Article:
Renee Corriveau and her grandfather, retired teacher Marc Corriveau, at the Laconia High School Class of 2019 Top 10 dinner Thursday night.

LACONIA — Renee Corriveau, salutatorian for the Laconia High School Class of 2019, held the audience in rapt attention Thursday night with an emotional speech describing the teacher in her life.

He was there to help her study, listen to her vent, provide a snack and encourage her to follow her dreams in a surprising academic path that will take her far from home.

Renee was describing her grandfather, Marc Corriveau, who retired as a calculus teacher at the school after her freshman year.

Marc Corriveau used the words of Dr. Seuss to introduce his granddaughter to those at a banquet in the Huot Career and Technical Center to honor the school’s top 10 graduating seniors:

“Be who you are and say what you feel because in the end those who matter don’t mind and those who mind don’t matter.”

When she took the podium, Renee admitted to some strong feelings.

“Corriveaus don’t cry, but I just came pretty close.”

She described her first day of high school, sitting on top of a desk in the math wing, talking to her grandpa at his desk in the corner.

“The bell rang, I grabbed a hug and ran off to class,” she said. “Grandpa followed me into the hall.

“The next morning The Daily Sun printed an article about the first day of school and on the front page was a picture of Mr. Marc Corriveau, calculus teacher at Laconia High School, standing at the corner of the hallway with a packet of review problems and a big smile.”

He was in his spot, the place where he could be heard whistling a song every morning.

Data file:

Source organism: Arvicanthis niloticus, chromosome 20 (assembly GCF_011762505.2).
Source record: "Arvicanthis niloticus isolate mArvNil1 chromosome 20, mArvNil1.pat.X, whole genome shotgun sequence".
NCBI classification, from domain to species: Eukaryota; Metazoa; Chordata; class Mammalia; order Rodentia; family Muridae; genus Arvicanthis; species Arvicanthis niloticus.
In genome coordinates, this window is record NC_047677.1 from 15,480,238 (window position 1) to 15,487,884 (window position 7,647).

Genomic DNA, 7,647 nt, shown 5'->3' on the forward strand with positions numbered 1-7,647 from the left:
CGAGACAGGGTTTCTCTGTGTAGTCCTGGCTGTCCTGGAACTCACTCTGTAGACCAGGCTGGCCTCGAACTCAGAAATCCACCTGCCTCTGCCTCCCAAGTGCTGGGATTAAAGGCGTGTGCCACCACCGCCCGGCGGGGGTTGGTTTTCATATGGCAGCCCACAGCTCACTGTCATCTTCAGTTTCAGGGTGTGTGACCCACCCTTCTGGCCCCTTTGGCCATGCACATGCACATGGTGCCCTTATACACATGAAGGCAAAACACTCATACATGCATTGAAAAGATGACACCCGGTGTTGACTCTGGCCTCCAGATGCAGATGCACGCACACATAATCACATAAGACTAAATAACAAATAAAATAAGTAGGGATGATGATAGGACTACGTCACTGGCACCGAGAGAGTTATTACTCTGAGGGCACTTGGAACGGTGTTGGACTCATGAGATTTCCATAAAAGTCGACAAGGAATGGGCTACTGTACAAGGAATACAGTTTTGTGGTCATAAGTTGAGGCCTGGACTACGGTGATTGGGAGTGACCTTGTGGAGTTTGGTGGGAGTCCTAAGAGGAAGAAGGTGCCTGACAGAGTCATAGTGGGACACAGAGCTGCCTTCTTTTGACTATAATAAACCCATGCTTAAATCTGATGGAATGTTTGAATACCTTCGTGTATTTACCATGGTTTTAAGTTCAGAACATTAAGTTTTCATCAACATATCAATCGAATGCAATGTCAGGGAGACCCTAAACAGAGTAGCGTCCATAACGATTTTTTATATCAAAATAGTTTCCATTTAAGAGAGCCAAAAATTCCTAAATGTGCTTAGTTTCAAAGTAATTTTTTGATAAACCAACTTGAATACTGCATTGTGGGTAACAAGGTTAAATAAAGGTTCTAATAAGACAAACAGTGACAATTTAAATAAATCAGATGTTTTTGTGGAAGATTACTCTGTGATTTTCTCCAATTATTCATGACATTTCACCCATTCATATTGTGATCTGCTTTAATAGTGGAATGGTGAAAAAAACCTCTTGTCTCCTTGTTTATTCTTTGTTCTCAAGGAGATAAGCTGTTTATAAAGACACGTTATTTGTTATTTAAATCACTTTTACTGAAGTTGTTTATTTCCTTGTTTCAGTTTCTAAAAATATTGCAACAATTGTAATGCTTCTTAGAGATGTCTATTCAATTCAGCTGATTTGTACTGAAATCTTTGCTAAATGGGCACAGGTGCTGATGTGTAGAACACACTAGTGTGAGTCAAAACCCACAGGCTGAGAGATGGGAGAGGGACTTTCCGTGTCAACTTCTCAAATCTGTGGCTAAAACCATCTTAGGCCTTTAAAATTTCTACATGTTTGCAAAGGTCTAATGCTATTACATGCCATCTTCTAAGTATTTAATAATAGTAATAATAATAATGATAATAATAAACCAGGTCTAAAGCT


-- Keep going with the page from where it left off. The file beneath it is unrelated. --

Just as reliable as his morning whistle was his support for his granddaughter.

“Every day, without fail, he was there for me,” Renee said. “Last-minute study sessions at his desk going over flash cards, mid-day hunger when I would sneak in and steal from his lunch box, picking up the algebra textbook I stored in his room because it was too heavy to carry all day, bad days when I needed a hug, good days when I needed a hug.”

The next year, he retired and she had to buy a bigger backpack to carry all her books.

“But everyday, I went home to find him waiting with a snack, ready to listen to me vent about my day,” she said. “Long hours were spent helping me through my homework, studying for tests, and not just for math.”

In her junior year, life took a turn. Renee discovered what she wanted to pursue in college.

“My whole life, people had been telling me I was destined to become a teacher.

“Look at my family, they said, look at my grandfather. Yes, math was my future if not as a teacher then an engineer or a doctor.”

But Renee suddenly realized she wanted something else.

“I wanted to make movies,” she said. “It meant so much to me that my grandpa, the man who knew more than anyone my aptitude for math or teaching, supported my choice.”

He was there for her as she navigated a new academic path.

“He read every story I wrote, every short film I created. He was at the theater last weekend when one of my films was nominated for the state film festival. He took me on campus tours of arts schools.”

During senior year, Renee announced she would be continuing her education after high school at the Savannah College of Art and Design in Georgia, more than 1,000 miles away.

“He got a sad grandparent look and told everyone how proud he was,” she recalled.

Renee tutors other students, and occasionally is stumped by a math problem.

“I would say I was calling the homework helpline.”

When she got him on the phone, she would say, “Grandpa, got a pencil?”

This is just one of the many ways he has and will continue to assist her.

”Whatever I needed. Help with my homework, an audience for a film, a snack, a smile, there he was.

“I was not fortunate enough to have a class with Mr. Corriveau, but there is no one who has taught me more about school or about life. He is my teacher, my challenger, my friend, my grandpa.”

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